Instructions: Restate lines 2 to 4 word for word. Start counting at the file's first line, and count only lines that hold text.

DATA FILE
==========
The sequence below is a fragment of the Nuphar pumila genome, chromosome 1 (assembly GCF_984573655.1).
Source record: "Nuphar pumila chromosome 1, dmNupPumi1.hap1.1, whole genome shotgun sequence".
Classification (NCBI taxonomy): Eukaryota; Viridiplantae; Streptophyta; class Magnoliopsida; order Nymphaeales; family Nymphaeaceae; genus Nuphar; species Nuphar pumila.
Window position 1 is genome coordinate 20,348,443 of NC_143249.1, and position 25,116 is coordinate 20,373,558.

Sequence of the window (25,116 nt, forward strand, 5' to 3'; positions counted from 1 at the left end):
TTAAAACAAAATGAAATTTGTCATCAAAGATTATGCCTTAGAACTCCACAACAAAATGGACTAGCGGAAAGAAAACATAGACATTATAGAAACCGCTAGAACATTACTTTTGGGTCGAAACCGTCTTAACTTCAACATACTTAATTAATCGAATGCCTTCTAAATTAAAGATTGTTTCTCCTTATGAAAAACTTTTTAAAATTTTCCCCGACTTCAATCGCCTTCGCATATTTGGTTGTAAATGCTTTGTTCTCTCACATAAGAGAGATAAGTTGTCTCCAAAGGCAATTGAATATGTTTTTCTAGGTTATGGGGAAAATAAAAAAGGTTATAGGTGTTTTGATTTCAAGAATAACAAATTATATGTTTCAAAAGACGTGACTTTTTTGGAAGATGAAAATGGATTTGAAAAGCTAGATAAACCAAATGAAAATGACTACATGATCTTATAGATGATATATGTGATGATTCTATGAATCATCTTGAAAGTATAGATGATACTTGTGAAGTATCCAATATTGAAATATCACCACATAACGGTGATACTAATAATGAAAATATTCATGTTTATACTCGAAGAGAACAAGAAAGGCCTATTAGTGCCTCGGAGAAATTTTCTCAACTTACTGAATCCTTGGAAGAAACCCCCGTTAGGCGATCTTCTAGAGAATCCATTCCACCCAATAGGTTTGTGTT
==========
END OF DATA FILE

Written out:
Source record: "Nuphar pumila chromosome 1, dmNupPumi1.hap1.1, whole genome shotgun sequence".
Classification (NCBI taxonomy): Eukaryota; Viridiplantae; Streptophyta; class Magnoliopsida; order Nymphaeales; family Nymphaeaceae; genus Nuphar; species Nuphar pumila.
Window position 1 is genome coordinate 20,348,443 of NC_143249.1, and position 25,116 is coordinate 20,373,558.